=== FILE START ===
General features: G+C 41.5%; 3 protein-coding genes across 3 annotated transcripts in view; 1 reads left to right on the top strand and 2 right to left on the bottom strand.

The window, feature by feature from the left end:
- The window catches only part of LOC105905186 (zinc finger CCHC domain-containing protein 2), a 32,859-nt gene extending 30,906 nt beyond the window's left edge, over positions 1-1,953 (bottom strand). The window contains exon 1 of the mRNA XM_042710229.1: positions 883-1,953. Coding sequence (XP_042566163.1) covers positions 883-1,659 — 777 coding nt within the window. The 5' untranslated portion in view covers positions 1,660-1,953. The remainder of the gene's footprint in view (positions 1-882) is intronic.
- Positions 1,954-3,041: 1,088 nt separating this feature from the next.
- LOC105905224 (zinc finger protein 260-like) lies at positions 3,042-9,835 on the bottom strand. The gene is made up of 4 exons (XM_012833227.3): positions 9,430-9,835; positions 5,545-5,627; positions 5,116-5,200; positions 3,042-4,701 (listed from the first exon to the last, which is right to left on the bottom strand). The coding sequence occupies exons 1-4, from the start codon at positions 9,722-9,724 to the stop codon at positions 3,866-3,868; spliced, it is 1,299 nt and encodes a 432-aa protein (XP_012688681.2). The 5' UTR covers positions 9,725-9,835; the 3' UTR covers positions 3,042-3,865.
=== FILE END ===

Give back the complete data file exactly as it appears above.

General features: G+C 41.5%; 3 protein-coding genes across 3 annotated transcripts in view; 1 reads left to right on the top strand and 2 right to left on the bottom strand.

The window, feature by feature from the left end:
- The window catches only part of LOC105905186 (zinc finger CCHC domain-containing protein 2), a 32,859-nt gene extending 30,906 nt beyond the window's left edge, over positions 1-1,953 (bottom strand). The window contains exon 1 of the mRNA XM_042710229.1: positions 883-1,953. Coding sequence (XP_042566163.1) covers positions 883-1,659 — 777 coding nt within the window. The 5' untranslated portion in view covers positions 1,660-1,953. The remainder of the gene's footprint in view (positions 1-882) is intronic.
- Positions 1,954-3,041: 1,088 nt separating this feature from the next.
- LOC105905224 (zinc finger protein 260-like) lies at positions 3,042-9,835 on the bottom strand. The gene is made up of 4 exons (XM_012833227.3): positions 9,430-9,835; positions 5,545-5,627; positions 5,116-5,200; positions 3,042-4,701 (listed from the first exon to the last, which is right to left on the bottom strand). The coding sequence occupies exons 1-4, from the start codon at positions 9,722-9,724 to the stop codon at positions 3,866-3,868; spliced, it is 1,299 nt and encodes a 432-aa protein (XP_012688681.2). The 5' UTR covers positions 9,725-9,835; the 3' UTR covers positions 3,042-3,865.